A group of fishermen in Mexico found a rare fish that according to local legend is considered a 'bad omen.'

This oarfish or 'sea monster' has been discovered a second time in a matter of months. The long, ribbon-bodied specimen was identified as an oarfish mostly found living in the deep waters. It is not visible to humans.

A video is being shared online showing this magnificent creature in the back of the truck. It was shared on the Twitter account @AlertaCambio, which is known for reporting strange facts related to weather, nature and wildlife.

The account shared the video on October 5 with the caption (translated): "Oarfish found off the coast of Sinaloa, Mexico."

Watch the video here:

In the video, one can see how the long silver-orange-looking fish has been placed in the back of a pickup truck. It seems to be moving and breathing, but it probably didn't survive long given it was away from its habitat.

The first time this oarfish was found was back in July by a few fishermen in Chile. That video too showed the long, bony fish, hooked and transferred to land by fishermen. The gigantic fish, also known as 'King of the Herrings' measures more than five metres long (16ft).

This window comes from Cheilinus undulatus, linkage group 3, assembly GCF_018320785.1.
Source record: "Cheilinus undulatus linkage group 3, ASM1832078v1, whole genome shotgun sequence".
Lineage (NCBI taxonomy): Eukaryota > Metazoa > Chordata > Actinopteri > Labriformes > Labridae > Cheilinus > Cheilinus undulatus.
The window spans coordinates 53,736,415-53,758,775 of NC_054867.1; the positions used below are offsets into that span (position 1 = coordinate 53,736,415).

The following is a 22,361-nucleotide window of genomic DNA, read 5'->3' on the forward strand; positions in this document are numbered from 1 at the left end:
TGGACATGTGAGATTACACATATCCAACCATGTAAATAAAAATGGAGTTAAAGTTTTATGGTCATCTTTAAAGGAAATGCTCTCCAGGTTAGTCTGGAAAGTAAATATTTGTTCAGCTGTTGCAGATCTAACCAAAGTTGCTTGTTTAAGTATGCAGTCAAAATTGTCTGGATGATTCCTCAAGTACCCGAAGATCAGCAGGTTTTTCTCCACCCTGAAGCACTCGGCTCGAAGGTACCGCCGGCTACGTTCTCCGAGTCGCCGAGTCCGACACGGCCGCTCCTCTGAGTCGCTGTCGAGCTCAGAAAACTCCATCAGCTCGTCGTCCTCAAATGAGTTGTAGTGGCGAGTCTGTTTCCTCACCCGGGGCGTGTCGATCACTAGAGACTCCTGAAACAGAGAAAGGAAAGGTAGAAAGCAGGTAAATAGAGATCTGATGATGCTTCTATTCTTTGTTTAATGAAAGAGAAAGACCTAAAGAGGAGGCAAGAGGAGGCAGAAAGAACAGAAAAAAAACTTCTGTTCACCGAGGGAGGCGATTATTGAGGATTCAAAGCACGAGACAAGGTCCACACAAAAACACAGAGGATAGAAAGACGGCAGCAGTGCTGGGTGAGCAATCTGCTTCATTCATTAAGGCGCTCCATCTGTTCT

Why is the fish considered a bad omen?

The rare fish which generally lives in the deep is known for its supposed future-telling powers, especially after 2011 when dozens of the creatures were spotted in Japan before the deadly Fukushima earthquake.

This is the reason why many people believe that this long and big creature brings with it devastating events like earthquakes. Even though there has been no scientific proof to support this, many are wondering why this fish was found where it was.

According to the Florida Museum, the oarfish, scientifically known as 'regalecus glesne,' can grow up to 36 feet long. Just because it has a long strange body, it is easy to see why they would be considered sea monsters.

But even though the oarfish looks quite scary, it has a toothless mouth and eats krill and crustaceans. Still, it is extremely rare for people to catch or find a fish like this considering their deep sea habitat.